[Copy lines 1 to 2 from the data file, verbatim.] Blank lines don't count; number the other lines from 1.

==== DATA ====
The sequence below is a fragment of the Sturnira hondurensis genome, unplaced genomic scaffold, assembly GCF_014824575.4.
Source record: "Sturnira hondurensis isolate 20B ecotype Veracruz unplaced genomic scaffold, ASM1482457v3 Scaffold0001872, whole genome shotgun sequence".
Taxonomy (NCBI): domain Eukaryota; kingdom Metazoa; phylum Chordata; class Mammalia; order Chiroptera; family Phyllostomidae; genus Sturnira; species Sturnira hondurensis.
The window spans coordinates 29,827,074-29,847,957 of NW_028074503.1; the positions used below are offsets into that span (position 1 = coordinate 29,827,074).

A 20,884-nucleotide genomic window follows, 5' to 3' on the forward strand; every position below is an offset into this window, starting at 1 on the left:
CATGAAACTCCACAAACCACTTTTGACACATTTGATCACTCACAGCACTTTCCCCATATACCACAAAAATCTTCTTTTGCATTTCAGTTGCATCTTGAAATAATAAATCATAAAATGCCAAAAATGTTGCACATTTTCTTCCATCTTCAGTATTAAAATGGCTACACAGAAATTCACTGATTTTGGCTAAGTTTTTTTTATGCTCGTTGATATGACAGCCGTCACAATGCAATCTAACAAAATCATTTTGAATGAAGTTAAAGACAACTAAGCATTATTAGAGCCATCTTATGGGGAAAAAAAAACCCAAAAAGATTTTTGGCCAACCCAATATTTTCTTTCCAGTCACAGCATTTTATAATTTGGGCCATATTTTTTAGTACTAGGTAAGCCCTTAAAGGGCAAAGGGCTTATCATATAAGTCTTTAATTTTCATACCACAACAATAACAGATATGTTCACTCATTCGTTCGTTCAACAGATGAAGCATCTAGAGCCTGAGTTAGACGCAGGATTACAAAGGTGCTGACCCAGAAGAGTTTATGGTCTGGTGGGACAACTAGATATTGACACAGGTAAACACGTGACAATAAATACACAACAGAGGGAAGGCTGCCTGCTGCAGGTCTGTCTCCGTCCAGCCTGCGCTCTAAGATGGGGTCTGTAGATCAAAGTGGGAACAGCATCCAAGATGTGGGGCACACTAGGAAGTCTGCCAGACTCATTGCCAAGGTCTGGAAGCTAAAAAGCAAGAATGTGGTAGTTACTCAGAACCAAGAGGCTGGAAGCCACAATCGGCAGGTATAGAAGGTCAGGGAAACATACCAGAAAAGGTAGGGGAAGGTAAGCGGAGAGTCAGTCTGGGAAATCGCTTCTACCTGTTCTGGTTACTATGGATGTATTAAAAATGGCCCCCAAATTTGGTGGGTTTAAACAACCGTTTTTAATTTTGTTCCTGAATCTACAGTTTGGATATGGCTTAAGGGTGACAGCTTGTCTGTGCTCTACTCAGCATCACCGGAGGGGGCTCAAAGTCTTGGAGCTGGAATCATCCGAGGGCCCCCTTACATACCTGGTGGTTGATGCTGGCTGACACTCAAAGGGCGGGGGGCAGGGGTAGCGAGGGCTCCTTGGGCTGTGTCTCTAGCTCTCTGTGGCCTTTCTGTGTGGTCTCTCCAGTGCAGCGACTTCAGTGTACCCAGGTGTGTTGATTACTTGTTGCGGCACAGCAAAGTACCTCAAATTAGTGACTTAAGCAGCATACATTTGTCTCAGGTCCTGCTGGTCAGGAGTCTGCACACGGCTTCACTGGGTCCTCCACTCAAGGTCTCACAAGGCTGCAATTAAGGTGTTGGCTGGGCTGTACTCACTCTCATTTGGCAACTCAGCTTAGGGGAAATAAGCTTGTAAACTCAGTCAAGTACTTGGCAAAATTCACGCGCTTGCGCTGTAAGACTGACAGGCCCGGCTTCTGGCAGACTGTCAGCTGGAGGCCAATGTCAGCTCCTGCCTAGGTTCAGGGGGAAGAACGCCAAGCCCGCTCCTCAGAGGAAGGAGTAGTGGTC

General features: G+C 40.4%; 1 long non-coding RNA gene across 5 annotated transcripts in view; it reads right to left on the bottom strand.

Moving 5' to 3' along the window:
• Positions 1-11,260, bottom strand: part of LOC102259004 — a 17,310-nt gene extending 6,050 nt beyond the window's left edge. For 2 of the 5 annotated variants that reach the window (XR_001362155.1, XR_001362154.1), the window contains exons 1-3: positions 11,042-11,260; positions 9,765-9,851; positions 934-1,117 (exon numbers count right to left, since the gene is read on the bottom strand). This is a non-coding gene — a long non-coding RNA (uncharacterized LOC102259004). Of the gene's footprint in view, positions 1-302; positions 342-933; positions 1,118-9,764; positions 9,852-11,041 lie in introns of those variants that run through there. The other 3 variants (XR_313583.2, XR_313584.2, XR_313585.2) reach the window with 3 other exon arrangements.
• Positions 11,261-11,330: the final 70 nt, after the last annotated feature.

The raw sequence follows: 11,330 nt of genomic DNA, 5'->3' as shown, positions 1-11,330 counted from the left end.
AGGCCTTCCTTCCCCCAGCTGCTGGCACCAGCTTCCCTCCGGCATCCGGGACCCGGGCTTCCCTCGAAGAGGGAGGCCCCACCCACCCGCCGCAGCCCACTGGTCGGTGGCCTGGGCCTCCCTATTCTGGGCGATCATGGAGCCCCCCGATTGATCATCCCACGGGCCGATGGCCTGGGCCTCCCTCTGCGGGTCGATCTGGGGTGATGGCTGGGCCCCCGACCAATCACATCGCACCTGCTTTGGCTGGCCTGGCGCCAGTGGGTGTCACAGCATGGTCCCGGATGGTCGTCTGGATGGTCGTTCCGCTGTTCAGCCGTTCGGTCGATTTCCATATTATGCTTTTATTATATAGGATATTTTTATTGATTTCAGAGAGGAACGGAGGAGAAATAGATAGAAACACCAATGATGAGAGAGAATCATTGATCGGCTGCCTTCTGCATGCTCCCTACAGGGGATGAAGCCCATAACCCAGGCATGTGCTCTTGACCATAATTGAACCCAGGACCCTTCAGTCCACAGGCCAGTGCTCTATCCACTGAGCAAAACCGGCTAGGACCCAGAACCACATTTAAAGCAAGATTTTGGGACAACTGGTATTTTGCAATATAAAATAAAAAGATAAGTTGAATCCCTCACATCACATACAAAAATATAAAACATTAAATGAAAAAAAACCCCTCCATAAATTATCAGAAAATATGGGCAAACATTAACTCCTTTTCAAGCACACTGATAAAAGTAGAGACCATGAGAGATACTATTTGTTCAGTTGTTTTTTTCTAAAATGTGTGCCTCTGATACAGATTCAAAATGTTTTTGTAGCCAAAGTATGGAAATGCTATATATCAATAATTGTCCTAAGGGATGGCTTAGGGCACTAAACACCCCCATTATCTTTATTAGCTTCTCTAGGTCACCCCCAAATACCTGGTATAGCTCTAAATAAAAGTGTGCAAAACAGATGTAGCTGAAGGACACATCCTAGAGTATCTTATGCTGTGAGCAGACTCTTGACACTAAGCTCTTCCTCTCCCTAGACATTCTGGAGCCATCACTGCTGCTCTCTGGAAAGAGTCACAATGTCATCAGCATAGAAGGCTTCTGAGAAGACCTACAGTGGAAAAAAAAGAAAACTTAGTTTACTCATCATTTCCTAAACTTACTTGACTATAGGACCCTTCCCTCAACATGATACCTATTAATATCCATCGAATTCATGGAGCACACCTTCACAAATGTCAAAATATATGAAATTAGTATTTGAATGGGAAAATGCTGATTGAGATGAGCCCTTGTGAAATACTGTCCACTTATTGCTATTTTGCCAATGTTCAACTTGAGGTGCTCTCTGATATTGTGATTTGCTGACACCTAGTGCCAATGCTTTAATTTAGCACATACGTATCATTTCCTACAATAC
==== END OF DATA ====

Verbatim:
The sequence below is a fragment of the Sturnira hondurensis genome, unplaced genomic scaffold, assembly GCF_014824575.4.
Source record: "Sturnira hondurensis isolate 20B ecotype Veracruz unplaced genomic scaffold, ASM1482457v3 Scaffold0001872, whole genome shotgun sequence".